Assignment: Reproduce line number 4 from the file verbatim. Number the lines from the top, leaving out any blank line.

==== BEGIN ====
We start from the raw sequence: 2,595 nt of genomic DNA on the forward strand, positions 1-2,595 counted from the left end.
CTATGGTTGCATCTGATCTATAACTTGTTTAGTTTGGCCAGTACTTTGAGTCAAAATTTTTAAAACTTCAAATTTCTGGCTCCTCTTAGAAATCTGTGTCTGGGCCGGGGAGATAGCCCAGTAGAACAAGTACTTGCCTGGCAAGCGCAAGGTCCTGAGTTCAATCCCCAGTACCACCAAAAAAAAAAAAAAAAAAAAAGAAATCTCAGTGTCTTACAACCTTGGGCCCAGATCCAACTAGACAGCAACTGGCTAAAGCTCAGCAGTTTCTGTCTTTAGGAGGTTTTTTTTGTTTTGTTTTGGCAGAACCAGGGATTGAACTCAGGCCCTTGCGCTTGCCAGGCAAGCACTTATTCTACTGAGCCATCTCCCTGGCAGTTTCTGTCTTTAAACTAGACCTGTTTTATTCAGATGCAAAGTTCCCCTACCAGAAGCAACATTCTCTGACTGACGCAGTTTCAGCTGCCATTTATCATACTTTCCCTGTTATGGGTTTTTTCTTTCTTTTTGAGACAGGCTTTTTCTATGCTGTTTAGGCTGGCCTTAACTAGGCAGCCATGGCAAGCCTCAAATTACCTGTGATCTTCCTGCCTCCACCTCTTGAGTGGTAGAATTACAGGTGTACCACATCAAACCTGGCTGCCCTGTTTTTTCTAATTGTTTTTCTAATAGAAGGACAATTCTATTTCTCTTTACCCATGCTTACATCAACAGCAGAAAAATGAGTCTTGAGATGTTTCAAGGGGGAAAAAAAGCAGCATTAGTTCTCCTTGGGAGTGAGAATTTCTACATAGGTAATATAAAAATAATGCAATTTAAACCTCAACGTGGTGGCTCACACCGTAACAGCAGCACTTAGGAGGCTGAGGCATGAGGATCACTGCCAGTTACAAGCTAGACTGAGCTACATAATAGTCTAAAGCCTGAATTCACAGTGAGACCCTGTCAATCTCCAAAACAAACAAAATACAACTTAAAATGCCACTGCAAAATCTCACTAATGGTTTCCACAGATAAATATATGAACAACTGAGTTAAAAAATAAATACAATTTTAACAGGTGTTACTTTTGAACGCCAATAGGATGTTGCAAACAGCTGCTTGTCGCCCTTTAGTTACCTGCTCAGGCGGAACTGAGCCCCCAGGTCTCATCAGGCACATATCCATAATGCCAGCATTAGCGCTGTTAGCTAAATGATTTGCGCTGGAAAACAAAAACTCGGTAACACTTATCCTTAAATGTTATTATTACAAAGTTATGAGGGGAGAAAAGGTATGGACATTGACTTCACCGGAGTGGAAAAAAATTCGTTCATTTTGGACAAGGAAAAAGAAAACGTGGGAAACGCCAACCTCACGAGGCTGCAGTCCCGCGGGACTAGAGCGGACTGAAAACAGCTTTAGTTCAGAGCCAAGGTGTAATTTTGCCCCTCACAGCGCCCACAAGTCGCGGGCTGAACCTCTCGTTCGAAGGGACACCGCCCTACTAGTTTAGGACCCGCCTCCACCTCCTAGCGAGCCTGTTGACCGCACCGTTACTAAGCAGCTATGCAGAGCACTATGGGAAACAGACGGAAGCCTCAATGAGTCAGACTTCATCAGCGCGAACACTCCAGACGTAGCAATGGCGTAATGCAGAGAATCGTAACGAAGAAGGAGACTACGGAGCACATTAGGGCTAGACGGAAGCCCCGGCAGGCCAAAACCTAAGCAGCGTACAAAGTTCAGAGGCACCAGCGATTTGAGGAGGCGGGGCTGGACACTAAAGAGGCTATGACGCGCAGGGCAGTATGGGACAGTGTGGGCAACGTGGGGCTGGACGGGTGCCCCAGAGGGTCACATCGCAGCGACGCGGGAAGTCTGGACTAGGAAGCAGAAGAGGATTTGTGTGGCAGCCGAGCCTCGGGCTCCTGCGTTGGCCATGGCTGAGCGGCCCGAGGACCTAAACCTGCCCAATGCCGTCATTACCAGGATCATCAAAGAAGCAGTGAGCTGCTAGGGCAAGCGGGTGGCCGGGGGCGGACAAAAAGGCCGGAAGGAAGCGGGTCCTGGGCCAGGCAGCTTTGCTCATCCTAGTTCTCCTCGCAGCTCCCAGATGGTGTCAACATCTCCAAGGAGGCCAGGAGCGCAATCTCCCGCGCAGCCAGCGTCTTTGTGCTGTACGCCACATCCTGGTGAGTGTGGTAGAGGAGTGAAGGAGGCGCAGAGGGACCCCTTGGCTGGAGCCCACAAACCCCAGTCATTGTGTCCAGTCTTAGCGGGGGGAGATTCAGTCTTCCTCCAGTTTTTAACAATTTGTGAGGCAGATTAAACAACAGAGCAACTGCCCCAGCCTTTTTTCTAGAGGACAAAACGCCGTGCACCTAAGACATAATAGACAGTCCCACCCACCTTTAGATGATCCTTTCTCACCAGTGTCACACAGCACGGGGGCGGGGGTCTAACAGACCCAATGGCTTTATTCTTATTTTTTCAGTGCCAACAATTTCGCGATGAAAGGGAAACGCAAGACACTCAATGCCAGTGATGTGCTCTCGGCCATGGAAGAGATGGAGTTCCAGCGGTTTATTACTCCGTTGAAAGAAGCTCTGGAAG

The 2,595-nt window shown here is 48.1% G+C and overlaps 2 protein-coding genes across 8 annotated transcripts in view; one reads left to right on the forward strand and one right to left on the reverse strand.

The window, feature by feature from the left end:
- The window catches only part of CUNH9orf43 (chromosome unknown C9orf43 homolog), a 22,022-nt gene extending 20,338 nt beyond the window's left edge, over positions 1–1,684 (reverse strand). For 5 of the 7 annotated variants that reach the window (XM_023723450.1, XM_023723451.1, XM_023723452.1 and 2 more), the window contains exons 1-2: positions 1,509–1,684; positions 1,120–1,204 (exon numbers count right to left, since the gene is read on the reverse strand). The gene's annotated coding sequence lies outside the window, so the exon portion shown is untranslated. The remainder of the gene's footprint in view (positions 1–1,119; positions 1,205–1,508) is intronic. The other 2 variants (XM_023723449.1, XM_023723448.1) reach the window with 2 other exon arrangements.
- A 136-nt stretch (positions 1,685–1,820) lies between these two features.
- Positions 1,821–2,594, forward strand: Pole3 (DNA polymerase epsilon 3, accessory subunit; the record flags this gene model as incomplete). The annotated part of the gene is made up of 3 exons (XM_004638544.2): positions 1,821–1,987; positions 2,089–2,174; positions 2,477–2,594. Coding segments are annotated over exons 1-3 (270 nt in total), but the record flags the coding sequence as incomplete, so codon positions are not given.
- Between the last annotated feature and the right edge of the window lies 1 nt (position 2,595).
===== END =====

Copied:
The window, feature by feature from the left end: